When it comes to attraction, the allure can begin even before she sets eyes on you. There seems to be something about the way you—her dinner—smells from afar that makes you a desired target. While you are chatting with friends or overseeing the barbecue, that mosquito will go on the hunt and make you her next blood meal. But what makes you so attractive to tiny ankle biters?

This month a group of British researchers is launching a new investigation into the role of human genetics in this process. They are planning to collect smelly socks from 200 sets of identical and nonidentical twins, place the footwear in a wind tunnel with the bugs and see what happens next. The owners of the socks, the scientists hope, may naturally produce attractive or repellant chemicals that could become the basis for future mosquito control efforts. The researchers expect that studying the popularity of the garments the skeeters hone in on—and analyzing both the odor compounds in them and the genetics of their owners—could help. The study, which will include 100 twins each from the U.K. and from the Gambia, will start recruiting volunteers in the coming weeks.

“We know very little about the genetics of what makes us attractive to mosquitoes,” says James Logan, a medical entomologist at the London School of Hygiene and Tropical Medicine who is leading the work. Earlier studies suggest visual, olfactory and thermal (body heat) cues all help drive mosquito attraction. “We hope this study will give us more insights into the mechanisms that help change our body odors to make us more or less attractive to mosquitos,” he says. “If we can identify important genes, perhaps we could develop a pill or medication that would allow the body to produce natural repellents to keep mosquitoes away.” The findings, he adds, could also help epidemiologists improve their models for how vulnerable certain populations may be to disease-carrying mosquitoes.

Already scientists know there are differences among us that contribute to why some of us get bitten more. Those of us who exhale more carbon dioxide seem to be a natural beacon for mosquitoes, in particular. Researchers have also found a correlation with body size, with taller or larger people tending to attract more bites—perhaps because of their carbon dioxide output or body surface area. There is also some evidence women who are pregnant or at certain phases of the menstrual cycle are more attractive to mosquitoes. Other work has found that people infected with malaria are more attractive to malaria-carrying mosquitoes during their transmissible stage of infection.

But what of our individual genetics? Two years ago Logan’s team published a small study looking at 18 sets of identical twins and 19 sets of nonidentical twins and their attractiveness to mosquitoes. They found that identical twins were more similar in their desirability to the blood-sucking insects than the nonidentical twins. Because earlier work had found that identical twins smell more alike than nonidentical twins, the British researchers surmised genes may play a role in this mosquito attractiveness.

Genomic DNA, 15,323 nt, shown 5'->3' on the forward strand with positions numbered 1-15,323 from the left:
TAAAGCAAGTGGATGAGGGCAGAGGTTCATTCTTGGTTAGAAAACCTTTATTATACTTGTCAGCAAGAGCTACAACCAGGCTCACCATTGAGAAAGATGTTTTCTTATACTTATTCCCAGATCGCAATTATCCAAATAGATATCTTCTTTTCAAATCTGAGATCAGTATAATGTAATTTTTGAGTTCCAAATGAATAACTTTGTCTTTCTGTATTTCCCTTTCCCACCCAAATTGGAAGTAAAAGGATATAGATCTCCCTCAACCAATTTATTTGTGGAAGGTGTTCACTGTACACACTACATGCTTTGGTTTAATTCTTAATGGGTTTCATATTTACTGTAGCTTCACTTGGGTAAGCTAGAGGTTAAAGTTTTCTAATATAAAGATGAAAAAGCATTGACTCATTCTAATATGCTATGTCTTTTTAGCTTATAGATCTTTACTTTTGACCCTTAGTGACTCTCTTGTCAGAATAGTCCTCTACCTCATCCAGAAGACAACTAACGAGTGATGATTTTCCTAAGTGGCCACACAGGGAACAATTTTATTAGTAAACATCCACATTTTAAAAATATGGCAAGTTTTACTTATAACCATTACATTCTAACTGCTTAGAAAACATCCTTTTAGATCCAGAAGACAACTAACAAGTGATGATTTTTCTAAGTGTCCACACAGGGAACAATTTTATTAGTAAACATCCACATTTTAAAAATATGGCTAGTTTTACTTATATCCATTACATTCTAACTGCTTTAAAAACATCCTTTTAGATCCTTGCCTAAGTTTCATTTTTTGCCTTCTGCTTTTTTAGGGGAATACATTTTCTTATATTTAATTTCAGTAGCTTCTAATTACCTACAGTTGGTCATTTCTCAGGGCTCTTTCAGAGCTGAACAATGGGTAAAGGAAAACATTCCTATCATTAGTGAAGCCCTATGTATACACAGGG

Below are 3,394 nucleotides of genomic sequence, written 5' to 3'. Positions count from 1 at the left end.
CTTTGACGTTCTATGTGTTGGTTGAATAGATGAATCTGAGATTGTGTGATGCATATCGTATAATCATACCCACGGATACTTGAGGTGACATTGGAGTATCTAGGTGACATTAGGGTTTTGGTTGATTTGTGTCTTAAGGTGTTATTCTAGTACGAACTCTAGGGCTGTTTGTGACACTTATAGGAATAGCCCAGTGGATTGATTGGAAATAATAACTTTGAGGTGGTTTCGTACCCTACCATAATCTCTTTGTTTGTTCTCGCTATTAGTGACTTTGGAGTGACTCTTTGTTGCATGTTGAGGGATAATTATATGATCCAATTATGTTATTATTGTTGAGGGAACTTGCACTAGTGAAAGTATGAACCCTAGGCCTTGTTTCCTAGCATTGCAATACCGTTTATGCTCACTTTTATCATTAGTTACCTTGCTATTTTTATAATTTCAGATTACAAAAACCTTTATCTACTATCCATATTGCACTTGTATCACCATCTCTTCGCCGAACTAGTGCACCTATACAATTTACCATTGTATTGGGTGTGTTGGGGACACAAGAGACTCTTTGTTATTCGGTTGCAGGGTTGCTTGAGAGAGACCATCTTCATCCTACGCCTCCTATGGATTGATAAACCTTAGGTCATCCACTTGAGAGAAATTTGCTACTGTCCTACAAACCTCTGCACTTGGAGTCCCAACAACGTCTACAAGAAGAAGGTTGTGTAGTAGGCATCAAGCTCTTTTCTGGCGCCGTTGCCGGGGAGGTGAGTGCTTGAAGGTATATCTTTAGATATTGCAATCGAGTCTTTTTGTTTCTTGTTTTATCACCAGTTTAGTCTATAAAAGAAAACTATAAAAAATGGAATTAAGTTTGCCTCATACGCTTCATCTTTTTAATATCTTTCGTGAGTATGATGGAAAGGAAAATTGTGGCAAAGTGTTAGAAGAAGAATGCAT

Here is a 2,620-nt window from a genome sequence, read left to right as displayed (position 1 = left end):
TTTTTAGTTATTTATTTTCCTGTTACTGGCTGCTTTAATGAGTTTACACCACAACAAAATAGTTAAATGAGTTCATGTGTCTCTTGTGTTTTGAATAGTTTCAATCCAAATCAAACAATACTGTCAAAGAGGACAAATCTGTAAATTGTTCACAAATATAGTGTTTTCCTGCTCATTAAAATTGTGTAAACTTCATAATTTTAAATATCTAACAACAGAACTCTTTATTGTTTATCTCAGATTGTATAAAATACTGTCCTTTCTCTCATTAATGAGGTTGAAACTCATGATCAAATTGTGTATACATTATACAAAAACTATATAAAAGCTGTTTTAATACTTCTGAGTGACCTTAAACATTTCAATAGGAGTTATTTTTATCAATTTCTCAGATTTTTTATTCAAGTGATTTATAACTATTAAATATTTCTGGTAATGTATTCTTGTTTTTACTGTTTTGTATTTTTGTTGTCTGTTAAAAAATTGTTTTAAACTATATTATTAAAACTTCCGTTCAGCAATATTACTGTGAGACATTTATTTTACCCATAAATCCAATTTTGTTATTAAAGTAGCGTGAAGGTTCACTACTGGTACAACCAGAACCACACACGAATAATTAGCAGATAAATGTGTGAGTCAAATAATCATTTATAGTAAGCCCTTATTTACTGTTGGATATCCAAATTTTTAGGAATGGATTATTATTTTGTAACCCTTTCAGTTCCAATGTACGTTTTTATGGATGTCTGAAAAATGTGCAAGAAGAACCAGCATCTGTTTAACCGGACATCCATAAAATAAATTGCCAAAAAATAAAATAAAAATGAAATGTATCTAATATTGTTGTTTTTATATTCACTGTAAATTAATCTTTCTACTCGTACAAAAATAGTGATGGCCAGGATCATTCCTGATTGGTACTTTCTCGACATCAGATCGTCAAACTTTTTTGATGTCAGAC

This new study aims to nail down some more concrete conclusions with its larger sample size and add another population into the mix. (Most research in this area has focused on European Caucasians whereas this study will also include twins from the Gambia). There are other differences that set this apart from their earlier work, too: The 2015 study had tested attractiveness among Aedes mosquitoes—those that carry dengue and Zika—whereas this study will test attractiveness among Anopheles mosquitoes, a species that can transmit malaria. The team suspects the different species will be attracted to the same volatile compounds in human odor but wants to explore this further.

“This is novel work and it’s a good step. It will tell us if there are genetic differences or not but it won’t be a complete answer about mosquito attraction because other factors like diet, wind, time of day and mosquito species can all influence that,” says Zainulabeuddin Syed, a professor of biological sciences at the University of Notre Dame who studies the smell-influenced behavior and movement of insects and is not involved in the Logan project. Syed’s work has found that people of various ethnic groups all seem to produce four major volatile compounds (although at varying levels) and there are some early hints that one compound in particular, called nonanal, may be particularly attractive, at least among certain species of mosquitoes.

Exactly what genes contribute to producing compounds that could possibly interest mosquitoes remains a vast unknown. Scientists that study human odors and genetics have previously suggested scent cues associated with genetics are likely controlled via the major histocompatibility complex (MHC) genes. Those genes appear to play a role in odor production and also in mammals’ mating choices—because humans and mice alike appear to prefer mates that smell less similar to themselves, which scientists have theorized may be a natural control against inbreeding. As a result, Logan’s team may target those odor-linked genes, but he says they are looking at all the options. In the next couple of years, he says, they hope to have some early answers. For now, and likely for many years to come, we can only slather on some bug repellant and hope for the best.